Two male mountain lions died of starvation after California Fish and Wildlife officials moved them from their natural habitat in the eastern Sierra Nevada to the Mojave Desert, hundreds of miles away.
According to a recently released Sierra Nevada Bighorn Sheep Recovery Program report, the big cats, L147 and L176, attempted to make the long trek back to their home, and their mates, but the journey proved to be fatal, with one cat dying along the way, and the other being found gaunt and near death, too emaciated to be saved.
The cats were transplanted to the Mojave Desert after a mountain lion attack on Bighorn Sheep. Tom Stephenson, a senior environmental scientist at the California Department of Fish and Wildlife, has since admitted that the decision to relocate the lions was a mistake:
“In hindsight, it wasn’t a good place to release those lions. And we’re not moving them to that environment anymore.”
The report indicates that the decision to move the mountain lions lacked critical considerations:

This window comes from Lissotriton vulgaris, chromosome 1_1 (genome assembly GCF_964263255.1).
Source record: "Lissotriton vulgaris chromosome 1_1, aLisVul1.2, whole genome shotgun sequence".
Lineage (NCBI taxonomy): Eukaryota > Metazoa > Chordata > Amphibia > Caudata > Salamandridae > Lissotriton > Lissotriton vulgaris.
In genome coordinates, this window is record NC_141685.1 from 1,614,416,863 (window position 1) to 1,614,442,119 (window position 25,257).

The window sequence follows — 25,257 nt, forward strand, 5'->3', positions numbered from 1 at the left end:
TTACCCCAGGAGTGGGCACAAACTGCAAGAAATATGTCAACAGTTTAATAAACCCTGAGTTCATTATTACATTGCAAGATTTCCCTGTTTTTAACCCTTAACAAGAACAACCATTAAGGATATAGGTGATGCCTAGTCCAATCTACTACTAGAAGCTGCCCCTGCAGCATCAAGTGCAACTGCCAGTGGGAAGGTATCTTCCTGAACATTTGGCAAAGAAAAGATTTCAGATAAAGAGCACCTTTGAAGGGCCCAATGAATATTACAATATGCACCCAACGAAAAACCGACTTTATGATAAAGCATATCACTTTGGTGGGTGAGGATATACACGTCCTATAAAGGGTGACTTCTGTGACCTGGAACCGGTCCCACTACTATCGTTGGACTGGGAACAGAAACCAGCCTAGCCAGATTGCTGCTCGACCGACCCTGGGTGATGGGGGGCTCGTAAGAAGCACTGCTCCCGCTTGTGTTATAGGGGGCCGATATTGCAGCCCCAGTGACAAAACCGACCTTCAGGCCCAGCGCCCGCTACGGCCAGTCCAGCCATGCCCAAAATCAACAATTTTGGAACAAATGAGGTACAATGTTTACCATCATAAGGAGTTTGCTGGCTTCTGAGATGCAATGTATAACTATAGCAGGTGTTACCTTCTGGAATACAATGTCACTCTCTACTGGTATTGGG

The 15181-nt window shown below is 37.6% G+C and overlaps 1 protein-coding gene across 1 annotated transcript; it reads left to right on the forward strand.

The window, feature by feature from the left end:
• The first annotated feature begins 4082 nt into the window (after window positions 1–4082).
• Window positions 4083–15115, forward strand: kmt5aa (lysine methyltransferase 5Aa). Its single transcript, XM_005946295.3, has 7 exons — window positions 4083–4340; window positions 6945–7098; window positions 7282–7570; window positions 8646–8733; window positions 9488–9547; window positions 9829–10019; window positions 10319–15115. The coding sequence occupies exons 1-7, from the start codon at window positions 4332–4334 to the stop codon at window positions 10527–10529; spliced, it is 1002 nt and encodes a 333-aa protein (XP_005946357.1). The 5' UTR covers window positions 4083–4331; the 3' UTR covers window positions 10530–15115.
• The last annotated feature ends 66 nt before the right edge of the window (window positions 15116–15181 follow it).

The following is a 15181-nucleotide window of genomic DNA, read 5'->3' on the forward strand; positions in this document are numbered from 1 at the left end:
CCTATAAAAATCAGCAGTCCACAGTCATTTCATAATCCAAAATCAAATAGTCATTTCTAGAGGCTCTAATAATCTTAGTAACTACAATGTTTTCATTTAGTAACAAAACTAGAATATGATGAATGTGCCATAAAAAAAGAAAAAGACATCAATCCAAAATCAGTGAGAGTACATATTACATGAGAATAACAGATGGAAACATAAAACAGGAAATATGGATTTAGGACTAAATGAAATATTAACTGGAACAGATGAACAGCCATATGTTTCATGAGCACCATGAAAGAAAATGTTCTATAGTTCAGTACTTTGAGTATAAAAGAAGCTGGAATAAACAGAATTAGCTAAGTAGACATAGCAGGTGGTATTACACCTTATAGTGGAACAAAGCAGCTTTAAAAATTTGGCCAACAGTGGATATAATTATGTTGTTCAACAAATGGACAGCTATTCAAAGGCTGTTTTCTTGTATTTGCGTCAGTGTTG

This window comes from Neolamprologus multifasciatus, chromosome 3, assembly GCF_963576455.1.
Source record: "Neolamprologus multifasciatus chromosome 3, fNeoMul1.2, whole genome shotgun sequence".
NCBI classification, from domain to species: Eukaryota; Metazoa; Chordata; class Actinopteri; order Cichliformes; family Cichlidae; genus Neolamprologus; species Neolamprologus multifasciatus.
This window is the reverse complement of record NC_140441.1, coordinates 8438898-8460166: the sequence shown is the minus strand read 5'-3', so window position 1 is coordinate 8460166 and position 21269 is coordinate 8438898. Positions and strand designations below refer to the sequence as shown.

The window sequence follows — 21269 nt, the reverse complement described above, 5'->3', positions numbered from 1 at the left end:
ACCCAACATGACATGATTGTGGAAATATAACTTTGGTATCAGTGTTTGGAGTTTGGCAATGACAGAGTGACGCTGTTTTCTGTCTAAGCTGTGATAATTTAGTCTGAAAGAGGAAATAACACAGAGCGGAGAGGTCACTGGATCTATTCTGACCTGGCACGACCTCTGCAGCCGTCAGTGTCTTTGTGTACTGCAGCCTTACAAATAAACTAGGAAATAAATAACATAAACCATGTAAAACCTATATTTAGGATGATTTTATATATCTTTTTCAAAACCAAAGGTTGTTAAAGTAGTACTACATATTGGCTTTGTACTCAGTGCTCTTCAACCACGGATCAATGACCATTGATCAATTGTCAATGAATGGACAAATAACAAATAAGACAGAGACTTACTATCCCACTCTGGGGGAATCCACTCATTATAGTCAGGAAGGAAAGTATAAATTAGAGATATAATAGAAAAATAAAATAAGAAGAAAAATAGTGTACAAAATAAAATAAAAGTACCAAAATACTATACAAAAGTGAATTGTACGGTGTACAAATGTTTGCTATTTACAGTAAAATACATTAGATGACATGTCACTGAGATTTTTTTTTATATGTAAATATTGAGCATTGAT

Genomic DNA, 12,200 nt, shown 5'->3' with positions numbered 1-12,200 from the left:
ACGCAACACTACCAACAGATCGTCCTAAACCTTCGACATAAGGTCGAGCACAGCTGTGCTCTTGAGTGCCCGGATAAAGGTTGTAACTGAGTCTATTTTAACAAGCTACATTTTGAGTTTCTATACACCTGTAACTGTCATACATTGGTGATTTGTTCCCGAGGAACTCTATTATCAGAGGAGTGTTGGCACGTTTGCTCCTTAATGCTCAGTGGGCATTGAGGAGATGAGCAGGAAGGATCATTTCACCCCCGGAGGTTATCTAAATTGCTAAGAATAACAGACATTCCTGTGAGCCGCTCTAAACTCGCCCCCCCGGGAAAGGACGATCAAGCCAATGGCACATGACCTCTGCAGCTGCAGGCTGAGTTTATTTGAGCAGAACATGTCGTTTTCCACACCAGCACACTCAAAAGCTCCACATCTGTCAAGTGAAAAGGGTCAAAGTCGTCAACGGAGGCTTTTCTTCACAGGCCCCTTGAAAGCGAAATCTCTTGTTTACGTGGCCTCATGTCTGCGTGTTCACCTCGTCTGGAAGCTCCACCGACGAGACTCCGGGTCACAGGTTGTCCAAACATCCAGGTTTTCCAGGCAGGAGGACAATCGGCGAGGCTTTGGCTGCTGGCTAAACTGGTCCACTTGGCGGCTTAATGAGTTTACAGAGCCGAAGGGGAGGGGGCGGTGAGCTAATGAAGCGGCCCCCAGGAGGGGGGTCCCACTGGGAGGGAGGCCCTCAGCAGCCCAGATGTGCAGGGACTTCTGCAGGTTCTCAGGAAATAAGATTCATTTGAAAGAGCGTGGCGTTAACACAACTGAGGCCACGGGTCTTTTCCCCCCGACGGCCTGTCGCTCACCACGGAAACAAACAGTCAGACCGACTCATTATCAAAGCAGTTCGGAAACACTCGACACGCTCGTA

‘More important and practical factors which should influence mountain lion behavior, such as prey availability and habitat familiarity, received less consideration,’
Public comments about the government’s failed experiment have been justifiably harsh.
“They were removed from their habitat for what? Lions can’t survive in the desert. This is animal cruelty. Where is the outrage.”
“I am sick, crying, thinking about the cruelty, and the painful deaths experienced by these living creatures, just trying to go home to their families and homes. Think about the pain of starving to death…”
Questioning how the act was not criminal:
If you transport and animal to an unfamiliar environment and let it starve to death, you would go to jail. If a state wildlife official does it, they just put their hand up and say my bad.
According to the report, further relocation of male mountain lions will be discontinued.
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